Indoor and outdoor theaters are kept active with concerts, modern dance, opera, ballet folklorico, and festivals of all kinds. Music Under the Stars takes advantage of El Paso’s mild summer nights, and the park’s brochure tells us we might see bluegrass fiddlers, mariachies, big bands, rock bands, or dancers. Inside the visitor center were a couple of very impressive galleries of art and photos.

If you can find the place, that is.

When I tried to get to Chamizal one morning in late March, I discovered the entire south end of the city was under construction. Orange barrels and big signs announcing road closures were everywhere. Matilda, the sweet Australian lady who gives voice to most GPS units, was reduced to tears at least twice. Finally, after “recalculating” 400 or 500 times and swearing like a real Australian drover, she managed to find Chamizal’s parking lot. Y’don’t usually hear that kind of language from a GPS, but I sure didn’t blame her.

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No account of Chamizal would be complete without telling of the huge mural that graces three exterior walls of the visitor center. Titled Nuestra Herencia, or Our Heritage, it’s a gift to the memorial from the Junior League of El Paso and the work of one of Mexico’s greatest muralists, Carlos Flores.

The mural pays tribute in huge painted figures to the many aspects of our shared cultures north and south of the border. President Kennedy is prominently wedged between Mexican dancers and early explorers.

On another panel we find the three groups that make up much of the populations of the 50 states north of the river. A European astronaut represents people like me. An American Indian in full headdress is found in front of red and white stripes of a flag. And in the middle, Barack Obama now represents our African American heritage.

When I was handed an NPS brochure about the mural, I noticed immediately that some changes had been recently made. The astronaut replaced Marion Anderson and Obama replaced a generic white man. I had to ask about that. The explanation was that the change was requested by the Junior League following the election of our first African American president and following a visit to Chamizal by Obama.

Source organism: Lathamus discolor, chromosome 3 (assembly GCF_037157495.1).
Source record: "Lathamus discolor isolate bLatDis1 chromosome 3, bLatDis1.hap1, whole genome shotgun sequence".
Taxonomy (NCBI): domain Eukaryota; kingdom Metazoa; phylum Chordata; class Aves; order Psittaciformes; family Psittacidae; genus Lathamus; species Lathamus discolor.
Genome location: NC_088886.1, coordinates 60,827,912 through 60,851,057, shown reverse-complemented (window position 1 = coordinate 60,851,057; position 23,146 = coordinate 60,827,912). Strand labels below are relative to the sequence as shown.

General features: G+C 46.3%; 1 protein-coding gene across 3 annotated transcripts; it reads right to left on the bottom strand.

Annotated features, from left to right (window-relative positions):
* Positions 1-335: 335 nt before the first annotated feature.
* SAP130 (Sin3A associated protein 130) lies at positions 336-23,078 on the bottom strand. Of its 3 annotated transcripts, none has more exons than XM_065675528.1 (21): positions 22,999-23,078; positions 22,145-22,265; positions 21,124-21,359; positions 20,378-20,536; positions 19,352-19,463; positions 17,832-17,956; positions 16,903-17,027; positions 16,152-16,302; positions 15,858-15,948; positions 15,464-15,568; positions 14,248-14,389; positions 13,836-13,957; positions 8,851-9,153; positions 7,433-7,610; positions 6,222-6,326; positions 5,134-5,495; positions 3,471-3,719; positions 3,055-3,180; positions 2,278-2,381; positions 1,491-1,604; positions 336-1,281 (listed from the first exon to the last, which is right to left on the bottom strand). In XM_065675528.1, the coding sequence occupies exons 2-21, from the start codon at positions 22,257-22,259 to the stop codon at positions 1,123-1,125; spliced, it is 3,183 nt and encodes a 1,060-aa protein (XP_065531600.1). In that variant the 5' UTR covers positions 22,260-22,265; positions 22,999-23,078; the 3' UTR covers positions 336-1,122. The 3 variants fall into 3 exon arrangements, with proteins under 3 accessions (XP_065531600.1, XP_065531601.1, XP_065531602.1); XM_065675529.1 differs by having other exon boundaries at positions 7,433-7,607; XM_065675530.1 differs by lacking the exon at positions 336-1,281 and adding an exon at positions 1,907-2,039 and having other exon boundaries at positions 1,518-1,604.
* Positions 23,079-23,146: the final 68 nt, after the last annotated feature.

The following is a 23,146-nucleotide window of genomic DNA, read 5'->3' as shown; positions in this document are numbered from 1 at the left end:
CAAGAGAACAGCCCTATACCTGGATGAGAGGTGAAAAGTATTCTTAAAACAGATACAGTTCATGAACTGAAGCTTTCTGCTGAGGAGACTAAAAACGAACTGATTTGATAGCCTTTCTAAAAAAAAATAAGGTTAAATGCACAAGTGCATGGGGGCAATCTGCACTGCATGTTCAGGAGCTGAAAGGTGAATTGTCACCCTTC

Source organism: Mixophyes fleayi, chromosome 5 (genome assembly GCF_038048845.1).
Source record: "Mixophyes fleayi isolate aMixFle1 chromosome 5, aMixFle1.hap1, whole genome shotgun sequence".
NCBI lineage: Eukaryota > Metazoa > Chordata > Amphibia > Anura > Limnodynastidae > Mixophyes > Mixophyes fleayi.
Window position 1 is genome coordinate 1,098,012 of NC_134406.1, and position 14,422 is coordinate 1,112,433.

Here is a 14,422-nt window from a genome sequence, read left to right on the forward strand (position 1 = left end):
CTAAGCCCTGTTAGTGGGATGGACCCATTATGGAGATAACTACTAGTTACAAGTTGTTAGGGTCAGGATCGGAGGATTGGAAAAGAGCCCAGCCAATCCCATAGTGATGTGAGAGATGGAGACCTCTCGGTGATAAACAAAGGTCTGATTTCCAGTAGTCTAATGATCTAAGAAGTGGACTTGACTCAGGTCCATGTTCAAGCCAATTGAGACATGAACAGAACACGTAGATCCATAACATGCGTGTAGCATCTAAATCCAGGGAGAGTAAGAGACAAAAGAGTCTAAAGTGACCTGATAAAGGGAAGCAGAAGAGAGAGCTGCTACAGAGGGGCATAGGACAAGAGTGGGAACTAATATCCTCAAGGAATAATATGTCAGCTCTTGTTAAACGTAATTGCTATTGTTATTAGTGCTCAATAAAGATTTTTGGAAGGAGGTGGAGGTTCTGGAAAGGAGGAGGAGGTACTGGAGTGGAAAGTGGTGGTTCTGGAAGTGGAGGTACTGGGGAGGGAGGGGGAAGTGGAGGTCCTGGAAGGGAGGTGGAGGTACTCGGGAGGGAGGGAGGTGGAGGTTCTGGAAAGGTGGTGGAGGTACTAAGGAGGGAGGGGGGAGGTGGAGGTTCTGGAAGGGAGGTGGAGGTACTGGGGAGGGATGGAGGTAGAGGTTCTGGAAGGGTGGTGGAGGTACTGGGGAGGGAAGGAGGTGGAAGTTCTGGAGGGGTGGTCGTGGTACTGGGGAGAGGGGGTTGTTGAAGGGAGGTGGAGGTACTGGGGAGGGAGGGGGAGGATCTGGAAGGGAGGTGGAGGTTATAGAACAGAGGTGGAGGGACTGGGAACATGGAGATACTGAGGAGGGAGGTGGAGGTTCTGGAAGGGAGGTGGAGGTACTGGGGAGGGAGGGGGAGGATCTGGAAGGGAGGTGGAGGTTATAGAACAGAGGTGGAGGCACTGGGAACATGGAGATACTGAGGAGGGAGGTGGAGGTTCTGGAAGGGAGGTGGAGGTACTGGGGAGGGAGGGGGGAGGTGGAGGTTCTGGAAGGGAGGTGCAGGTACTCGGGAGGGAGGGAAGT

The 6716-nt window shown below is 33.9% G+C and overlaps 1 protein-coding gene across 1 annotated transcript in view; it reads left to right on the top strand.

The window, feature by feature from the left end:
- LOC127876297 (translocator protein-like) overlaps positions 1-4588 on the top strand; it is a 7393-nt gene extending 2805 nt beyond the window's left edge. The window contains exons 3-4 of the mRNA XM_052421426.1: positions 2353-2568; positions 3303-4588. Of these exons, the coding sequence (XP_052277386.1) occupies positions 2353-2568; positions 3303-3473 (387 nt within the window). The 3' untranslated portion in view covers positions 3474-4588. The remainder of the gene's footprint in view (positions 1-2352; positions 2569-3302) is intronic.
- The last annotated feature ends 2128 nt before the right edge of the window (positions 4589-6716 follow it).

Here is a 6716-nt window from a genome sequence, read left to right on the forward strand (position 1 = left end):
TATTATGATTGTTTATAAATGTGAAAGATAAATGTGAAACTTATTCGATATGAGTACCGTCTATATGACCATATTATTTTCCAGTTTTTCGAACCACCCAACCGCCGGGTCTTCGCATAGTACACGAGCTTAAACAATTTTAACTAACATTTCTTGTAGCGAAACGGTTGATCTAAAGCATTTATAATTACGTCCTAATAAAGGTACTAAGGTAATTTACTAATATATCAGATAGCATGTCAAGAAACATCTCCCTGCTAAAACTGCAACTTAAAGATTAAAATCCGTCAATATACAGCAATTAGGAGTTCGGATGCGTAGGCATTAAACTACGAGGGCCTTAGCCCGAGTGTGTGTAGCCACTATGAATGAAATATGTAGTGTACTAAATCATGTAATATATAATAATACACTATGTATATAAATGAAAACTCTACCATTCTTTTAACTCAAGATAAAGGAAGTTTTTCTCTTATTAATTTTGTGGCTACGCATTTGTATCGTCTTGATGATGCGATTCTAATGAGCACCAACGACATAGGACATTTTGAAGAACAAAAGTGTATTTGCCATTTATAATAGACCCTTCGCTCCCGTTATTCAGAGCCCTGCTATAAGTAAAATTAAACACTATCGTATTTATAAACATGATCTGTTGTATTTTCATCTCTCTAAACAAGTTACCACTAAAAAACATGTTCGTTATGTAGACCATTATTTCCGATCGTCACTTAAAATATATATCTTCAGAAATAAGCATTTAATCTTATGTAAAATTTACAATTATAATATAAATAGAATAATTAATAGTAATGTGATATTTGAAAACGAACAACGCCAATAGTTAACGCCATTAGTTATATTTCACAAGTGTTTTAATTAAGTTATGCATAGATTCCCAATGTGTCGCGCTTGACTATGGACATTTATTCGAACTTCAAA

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The border wall, or fence, in 2017 near Chamizal National Memorial/Lee Dalton

As I drove along Paisano Avenue beside the Rio Grande toward a memorial celebrating unity and cooperation, I couldn’t help but notice irony in abundance. A tall, rust brown steel wall atop the north concrete bank of the Rio Bravo. White and green Border Patrol trucks every few hundred feet. Scads of towers bearing what I’m sure were electronic detection devices of all kinds.

Ugly displays of mistrust and long-lasting conflict between some people in a land of plenty on the north who feel a need to protect themselves from other people who live in a land of want and hardship to the south. An ugly wall that bears mute testimony to ongoing conflict that harshly divides a memorial that commemorates an elusive ideal of harmony.

I couldn’t help but reflect on what we’re witnessing now. Which way will the growing divide between our two nations flow? An interpretive panel reminds us, “Chamizal is a park built on diplomacy. Established to commemorate the peaceful settlement of a long-standing border dispute between the U.S. and Mexico, this memorial reminds us that we should try to settle our differences with each other through friendship and understanding.”

Perhaps today, we need to remember that more than ever.

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I'm willing to bet that right about now there are a lot of Traveler readers who are scratching their heads and asking, "Chamizal? What the heck is a Chamizal?"

Count me among them.  Nice piece, Lee.

I know where it is as we were there some years ago. Wonderful place to learn some little known history.